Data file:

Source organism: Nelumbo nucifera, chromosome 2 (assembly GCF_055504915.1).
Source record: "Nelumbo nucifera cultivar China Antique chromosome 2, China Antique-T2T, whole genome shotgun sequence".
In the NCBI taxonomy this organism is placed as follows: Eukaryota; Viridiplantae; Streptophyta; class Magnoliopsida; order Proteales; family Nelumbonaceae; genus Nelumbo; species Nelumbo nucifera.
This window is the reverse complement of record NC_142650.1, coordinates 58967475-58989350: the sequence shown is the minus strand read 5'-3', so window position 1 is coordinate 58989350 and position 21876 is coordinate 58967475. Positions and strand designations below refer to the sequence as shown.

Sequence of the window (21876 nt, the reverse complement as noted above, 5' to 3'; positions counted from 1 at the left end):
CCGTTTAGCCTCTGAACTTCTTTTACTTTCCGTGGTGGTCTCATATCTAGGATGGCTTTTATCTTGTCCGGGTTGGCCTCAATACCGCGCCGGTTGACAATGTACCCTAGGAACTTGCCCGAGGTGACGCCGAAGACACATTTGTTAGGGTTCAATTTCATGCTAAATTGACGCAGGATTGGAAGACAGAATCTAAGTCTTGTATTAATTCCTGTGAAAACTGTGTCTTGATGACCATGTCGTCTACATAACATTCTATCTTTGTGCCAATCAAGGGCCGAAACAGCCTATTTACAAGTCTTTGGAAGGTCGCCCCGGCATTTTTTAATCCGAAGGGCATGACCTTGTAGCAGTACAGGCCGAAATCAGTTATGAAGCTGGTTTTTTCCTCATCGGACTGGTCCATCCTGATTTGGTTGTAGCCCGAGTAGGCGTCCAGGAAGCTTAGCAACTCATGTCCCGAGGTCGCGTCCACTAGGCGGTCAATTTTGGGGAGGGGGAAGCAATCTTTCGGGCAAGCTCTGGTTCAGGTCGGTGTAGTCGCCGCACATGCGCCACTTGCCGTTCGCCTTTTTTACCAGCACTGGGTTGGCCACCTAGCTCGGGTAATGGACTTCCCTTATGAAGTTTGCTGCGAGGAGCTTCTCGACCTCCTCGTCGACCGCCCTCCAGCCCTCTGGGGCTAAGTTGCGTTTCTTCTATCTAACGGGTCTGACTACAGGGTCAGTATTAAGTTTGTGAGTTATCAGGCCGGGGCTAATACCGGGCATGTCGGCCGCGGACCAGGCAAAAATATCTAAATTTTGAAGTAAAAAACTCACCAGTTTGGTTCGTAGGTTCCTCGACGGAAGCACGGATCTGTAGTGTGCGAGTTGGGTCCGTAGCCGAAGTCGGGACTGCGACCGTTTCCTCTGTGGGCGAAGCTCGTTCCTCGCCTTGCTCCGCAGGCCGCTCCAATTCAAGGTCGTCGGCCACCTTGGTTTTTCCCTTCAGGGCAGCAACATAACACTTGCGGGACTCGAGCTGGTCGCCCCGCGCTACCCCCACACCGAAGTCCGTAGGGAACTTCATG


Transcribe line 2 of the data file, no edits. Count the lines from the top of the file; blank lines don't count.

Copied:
Source record: "Nelumbo nucifera cultivar China Antique chromosome 2, China Antique-T2T, whole genome shotgun sequence".